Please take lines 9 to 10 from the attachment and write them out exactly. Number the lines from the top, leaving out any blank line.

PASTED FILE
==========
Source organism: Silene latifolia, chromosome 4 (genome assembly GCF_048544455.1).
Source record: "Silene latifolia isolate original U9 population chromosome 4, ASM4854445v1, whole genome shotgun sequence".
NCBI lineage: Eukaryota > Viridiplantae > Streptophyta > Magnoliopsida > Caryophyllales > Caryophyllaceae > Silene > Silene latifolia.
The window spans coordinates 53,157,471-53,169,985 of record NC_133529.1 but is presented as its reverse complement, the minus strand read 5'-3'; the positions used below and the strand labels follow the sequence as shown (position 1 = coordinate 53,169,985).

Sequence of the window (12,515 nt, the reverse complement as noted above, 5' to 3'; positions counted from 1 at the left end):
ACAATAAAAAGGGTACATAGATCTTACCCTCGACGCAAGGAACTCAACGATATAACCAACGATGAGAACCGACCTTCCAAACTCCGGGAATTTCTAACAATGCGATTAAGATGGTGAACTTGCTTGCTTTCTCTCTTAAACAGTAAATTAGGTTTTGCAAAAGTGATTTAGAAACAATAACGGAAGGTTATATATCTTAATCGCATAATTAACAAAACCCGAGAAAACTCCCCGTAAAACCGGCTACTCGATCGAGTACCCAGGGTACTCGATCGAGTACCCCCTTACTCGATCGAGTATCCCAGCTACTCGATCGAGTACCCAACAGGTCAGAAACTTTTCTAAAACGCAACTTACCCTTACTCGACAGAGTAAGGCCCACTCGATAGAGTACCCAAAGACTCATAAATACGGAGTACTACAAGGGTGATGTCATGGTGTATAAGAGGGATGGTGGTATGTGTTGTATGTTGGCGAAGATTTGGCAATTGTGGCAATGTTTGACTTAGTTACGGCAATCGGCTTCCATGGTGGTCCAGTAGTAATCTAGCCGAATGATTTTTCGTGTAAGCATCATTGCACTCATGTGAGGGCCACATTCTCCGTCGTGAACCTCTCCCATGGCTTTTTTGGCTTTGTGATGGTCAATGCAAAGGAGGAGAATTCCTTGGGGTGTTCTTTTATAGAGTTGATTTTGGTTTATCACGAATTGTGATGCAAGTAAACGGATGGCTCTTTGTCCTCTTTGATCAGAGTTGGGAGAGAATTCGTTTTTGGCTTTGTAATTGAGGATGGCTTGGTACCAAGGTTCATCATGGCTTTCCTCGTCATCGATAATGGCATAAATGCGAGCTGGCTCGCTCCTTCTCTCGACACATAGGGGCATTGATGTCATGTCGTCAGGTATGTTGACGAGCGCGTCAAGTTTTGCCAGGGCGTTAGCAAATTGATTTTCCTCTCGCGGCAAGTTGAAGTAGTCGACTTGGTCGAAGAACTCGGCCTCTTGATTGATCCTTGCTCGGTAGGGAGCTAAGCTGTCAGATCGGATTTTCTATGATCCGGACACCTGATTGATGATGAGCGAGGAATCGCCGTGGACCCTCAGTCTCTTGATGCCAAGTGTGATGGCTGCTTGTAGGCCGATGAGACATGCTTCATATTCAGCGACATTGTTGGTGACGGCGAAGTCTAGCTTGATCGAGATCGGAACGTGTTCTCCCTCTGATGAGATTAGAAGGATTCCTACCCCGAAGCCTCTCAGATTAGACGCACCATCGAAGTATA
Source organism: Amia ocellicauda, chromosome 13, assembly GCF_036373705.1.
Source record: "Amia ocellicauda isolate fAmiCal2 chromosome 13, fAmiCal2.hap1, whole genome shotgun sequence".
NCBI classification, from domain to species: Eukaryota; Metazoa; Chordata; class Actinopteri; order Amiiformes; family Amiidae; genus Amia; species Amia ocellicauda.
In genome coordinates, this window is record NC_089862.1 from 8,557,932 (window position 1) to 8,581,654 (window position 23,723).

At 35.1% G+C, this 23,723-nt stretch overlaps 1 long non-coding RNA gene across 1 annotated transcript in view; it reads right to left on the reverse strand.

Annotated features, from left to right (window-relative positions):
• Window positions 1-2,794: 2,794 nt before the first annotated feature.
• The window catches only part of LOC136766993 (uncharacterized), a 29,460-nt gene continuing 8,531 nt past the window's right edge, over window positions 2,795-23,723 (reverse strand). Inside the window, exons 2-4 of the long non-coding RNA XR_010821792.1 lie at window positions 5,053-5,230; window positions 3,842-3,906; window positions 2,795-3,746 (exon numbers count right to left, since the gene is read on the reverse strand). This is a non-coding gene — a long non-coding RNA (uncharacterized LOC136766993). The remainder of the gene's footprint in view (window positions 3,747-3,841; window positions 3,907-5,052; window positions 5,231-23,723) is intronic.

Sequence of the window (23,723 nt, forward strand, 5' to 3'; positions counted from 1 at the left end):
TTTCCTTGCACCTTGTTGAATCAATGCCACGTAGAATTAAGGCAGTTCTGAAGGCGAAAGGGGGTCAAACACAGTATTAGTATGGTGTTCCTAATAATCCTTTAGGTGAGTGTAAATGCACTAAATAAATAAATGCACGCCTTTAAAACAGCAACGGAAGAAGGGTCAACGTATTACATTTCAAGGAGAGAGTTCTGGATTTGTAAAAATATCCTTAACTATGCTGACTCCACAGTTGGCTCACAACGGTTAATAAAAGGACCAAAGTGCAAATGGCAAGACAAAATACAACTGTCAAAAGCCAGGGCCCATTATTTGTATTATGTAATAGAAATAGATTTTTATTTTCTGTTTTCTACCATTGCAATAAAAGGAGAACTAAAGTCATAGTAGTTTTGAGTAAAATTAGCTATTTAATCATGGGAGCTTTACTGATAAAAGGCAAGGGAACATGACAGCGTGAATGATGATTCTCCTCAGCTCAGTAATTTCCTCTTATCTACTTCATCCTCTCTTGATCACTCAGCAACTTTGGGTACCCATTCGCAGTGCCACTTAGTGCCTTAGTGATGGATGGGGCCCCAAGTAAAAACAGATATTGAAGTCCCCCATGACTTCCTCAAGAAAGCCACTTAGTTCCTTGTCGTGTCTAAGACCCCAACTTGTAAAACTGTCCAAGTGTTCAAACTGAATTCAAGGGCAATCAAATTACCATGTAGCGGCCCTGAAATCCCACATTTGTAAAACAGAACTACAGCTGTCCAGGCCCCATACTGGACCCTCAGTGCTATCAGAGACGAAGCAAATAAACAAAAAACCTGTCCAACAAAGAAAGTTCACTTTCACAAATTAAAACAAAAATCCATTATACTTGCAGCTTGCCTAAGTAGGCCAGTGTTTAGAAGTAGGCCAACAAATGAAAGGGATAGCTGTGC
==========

NCBI classification, from domain to species: Eukaryota; Metazoa; Chordata; class Actinopteri; order Amiiformes; family Amiidae; genus Amia; species Amia ocellicauda.
In genome coordinates, this window is record NC_089862.1 from 8,557,932 (window position 1) to 8,581,654 (window position 23,723).